Acute basilar artery occlusion

Last revised by Rohit Sharma on 14 Feb 2024

Acute occlusion of the basilar artery may cause brainstem or thalamic ischemia or infarction. It is a true neuro-interventional emergency, and if not treated early, brainstem infarction results in rapid deterioration in the level of consciousness and ultimately death. It is one of the posterior circulation infarctions.

Occlusions of the posterior circulation arteries comprise about a fifth of all strokes but basilar artery occlusion is rare (~1% of all strokes) 9.

Patients with acute occlusion of the basilar artery will present with sudden and dramatic neurological impairment, the exact characteristics of which will depend on the site of occlusion:

  • sudden death/loss of consciousness

  • top of the basilar syndrome

    • visual and oculomotor deficits

    • behavioral abnormalities

    • somnolence, hallucinations, and dream-like behavior

    • motor dysfunction is often absent

  • proximal and mid portions of the basilar artery (pons) can result in patients being "locked in" 7,8

    • complete loss of movement (quadriparesis and lower cranial dysfunction) and respiratory muscle paralysis

    • preserved consciousness

    • preserved ocular movements (often only vertical gaze) 8, as the oculomotor nerve is not affected

Acute occlusion of the basilar artery can be due to either thromboembolism, atherosclerosis, or propagation of intracranial dissection. Although these may occur anywhere, each of these has a predilection for different segments of the basilar artery:

  • vertebrobasilar junction

    • thromboembolism (e.g. cardioembolic)

    • atherosclerosis with thrombosis

    • propagation of vertebral arterial dissection (rare)

  • midsegment

    • atherosclerosis with thrombosis

  • distal third or basilar tip

  • transcranial Doppler

    • absence of signal in the basilar artery

    • indirect signs such as abnormal waveforms in the vertebral arteries and collateral flow

  • non-contrast CT

    • hyperdense vessel sign of the basilar artery (the basilar artery equivalent of the hyperdense MCA sign), present in ~65% 9

    • a high index of suspicion is needed in the correct clinical setting as the diagnosis can easily be missed (often only present on 1 or 2 slices); additionally it is well recognized that acute clots are of lower attenuation than chronic clots 5,6

    • hypoattenuation delineates tissue with ischemic damage (beam-hardening artifacts limit visualization of the brainstem on CT)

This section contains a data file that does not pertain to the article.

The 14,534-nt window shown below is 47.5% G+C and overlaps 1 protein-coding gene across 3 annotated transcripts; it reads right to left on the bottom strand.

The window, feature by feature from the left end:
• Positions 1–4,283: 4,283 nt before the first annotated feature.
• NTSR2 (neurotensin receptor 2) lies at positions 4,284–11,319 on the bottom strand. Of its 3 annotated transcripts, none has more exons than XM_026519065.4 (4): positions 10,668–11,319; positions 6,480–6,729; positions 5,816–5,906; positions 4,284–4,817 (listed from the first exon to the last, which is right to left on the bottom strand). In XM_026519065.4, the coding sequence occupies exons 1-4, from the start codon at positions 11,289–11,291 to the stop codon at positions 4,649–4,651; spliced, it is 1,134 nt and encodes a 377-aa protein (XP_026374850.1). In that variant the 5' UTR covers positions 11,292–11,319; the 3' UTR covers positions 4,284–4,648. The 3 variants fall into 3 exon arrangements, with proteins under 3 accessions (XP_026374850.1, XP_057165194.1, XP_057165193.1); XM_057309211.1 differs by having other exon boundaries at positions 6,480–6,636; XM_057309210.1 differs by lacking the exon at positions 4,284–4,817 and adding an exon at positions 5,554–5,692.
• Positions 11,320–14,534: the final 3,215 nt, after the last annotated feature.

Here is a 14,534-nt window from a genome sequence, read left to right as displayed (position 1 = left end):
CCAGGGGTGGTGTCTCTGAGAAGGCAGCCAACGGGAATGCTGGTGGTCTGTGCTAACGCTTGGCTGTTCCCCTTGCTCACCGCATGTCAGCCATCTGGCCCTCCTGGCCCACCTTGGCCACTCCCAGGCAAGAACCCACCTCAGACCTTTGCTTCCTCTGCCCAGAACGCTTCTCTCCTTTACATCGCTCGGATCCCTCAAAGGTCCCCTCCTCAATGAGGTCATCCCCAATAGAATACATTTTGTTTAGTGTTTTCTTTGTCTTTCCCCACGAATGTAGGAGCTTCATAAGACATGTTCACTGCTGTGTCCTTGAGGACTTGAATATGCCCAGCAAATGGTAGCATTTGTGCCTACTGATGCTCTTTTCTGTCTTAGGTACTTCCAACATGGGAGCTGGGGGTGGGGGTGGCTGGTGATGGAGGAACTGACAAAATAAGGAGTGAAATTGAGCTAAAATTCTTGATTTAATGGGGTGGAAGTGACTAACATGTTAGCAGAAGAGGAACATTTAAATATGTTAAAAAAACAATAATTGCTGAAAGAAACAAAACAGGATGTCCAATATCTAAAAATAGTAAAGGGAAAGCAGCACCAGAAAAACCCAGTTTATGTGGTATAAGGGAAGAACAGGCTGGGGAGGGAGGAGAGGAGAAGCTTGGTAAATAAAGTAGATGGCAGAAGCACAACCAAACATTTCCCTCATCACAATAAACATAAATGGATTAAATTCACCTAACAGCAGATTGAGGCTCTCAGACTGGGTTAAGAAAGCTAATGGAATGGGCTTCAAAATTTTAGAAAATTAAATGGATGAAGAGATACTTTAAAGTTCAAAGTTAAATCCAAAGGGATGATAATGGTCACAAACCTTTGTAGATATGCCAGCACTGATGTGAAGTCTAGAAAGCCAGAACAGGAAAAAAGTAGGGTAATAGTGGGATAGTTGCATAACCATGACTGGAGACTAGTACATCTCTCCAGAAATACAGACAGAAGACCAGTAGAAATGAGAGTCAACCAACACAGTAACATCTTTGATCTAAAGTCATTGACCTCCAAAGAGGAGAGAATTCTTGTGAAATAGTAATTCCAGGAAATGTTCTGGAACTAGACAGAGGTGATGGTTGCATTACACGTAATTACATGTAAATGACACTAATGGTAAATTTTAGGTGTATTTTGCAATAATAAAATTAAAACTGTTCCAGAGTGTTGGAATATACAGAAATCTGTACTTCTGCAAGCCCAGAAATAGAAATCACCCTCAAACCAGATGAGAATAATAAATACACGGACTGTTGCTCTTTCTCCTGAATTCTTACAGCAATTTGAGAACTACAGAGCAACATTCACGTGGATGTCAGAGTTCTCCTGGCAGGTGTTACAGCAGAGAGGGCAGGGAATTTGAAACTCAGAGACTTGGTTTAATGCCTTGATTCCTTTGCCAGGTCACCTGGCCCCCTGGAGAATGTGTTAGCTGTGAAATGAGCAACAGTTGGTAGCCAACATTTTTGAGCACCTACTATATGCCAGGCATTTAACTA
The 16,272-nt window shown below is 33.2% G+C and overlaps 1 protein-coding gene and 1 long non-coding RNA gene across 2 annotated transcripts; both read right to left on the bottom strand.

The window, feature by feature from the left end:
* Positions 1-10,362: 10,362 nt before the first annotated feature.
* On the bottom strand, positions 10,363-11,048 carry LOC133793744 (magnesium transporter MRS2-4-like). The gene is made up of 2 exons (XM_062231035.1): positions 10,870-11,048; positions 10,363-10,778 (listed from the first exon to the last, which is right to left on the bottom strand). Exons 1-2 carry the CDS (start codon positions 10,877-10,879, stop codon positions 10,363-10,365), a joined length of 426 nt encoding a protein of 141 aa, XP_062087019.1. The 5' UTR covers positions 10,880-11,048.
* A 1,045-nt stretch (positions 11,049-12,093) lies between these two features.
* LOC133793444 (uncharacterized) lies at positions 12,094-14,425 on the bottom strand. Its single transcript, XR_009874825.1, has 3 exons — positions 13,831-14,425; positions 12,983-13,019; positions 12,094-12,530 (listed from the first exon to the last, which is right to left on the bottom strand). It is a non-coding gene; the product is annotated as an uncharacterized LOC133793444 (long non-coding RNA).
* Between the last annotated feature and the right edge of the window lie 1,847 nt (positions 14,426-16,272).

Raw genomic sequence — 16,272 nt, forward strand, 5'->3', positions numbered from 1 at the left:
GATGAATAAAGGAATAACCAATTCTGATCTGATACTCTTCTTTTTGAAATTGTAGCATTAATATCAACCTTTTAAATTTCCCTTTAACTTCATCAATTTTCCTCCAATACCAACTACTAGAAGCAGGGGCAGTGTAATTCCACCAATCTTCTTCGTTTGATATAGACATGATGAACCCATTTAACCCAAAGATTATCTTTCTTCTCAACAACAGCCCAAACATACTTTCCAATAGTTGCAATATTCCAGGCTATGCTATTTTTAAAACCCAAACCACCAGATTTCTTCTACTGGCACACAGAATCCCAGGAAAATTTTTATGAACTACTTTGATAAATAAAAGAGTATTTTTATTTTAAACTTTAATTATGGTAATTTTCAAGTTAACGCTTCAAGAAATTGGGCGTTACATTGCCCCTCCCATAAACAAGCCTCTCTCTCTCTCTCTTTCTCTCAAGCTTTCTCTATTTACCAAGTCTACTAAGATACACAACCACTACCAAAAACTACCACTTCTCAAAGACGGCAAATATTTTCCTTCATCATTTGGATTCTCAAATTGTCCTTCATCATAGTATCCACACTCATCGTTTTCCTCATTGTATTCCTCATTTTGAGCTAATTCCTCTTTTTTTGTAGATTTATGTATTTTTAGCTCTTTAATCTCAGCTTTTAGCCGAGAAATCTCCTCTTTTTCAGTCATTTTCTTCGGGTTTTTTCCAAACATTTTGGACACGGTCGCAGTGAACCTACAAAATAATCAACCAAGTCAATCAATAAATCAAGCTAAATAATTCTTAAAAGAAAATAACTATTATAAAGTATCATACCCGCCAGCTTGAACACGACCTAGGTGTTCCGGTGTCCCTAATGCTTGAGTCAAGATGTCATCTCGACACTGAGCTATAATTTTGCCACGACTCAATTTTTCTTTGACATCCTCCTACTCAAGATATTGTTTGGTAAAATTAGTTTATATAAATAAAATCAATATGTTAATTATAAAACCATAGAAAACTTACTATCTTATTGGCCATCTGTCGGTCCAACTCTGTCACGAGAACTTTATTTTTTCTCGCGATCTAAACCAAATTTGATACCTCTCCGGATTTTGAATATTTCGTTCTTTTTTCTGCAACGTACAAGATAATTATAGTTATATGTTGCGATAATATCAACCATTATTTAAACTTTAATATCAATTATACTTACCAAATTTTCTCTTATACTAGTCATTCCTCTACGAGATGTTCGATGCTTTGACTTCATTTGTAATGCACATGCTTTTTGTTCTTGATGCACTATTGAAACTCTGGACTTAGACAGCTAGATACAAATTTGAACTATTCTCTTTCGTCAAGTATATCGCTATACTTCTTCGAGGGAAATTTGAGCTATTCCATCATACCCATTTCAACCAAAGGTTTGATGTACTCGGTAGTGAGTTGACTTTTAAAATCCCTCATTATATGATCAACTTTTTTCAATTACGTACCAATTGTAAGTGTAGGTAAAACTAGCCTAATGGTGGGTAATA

• contrast-enhanced CT

Angiography remains the gold standard for the diagnosis of basilar artery occlusion. However, DSA is used only after non-invasive imaging for therapeutic recanalization 9. Images demonstrate a filling defect within the vessel.

  • loss of flow void within the basilar artery on spin-echo and FLAIR images

  • DWI: restricted diffusion within infarcted tissue

  • T2/FLAIR: hyperintense signal within infarcted tissue

Acute occlusion of the basilar artery is a life threatening event, which carries a terrible prognosis: ~90% mortality depending on the location, and high morbidity in the survivors 3.

Multidisciplinary consensus for individualized management is difficult to achieve in a time-critical fashion.

Treatment usually involves catheter-directed intra-arterial thrombolysis and intravenous heparin, which carries a risk of hemorrhage of up to 15%. Mechanical embolectomy with a clot retrieval device has been used in selected cases.

Analysis of the BASICS randomized control trial reports no significant differences between age groups observed for recanalization rate and incidence of symptomatic intracranial hemorrhage. Patients ≥75 years with basilar artery occlusion have an increased risk of poor outcome compared with younger patients, but a substantial group of patients ≥75 years survive with a good functional outcome 10. No significant gender differences for outcome and recanalization were observed, regardless of treatment modality 11.

Several studies, including a series of 21 patients and another of 104 patients, have found that the presence of bilateral posterior communicating arteries on pretreatment CTA was associated with more favorable outcomes after mechanical thrombectomy in basilar artery occlusion 12,13.

From the BASICS study, in patients with acute basilar artery occlusion, unilateral vertebral artery occlusion or stenosis ≥50% is frequent, but not associated with an increased risk of poor outcome or death. Patients with basilar artery occlusion and bilateral vertebral occlusion had a slightly increased risk of poor outcomes 14.

In a cohort study of 64 patients, vertebrobasilar artery calcification was found to be an independent predictor of outcome and associated with reduced functional independence and increased mortality in this demographic 15.

An analysis of BASICS suggested that a cerebral blood volume (CBV) pc-ASPECTS <8 may indicate patients with high case fatality. However, further evidence is needed as CTA and CT perfusion were available in only 27/592 (5%) of BASICS patients 16.

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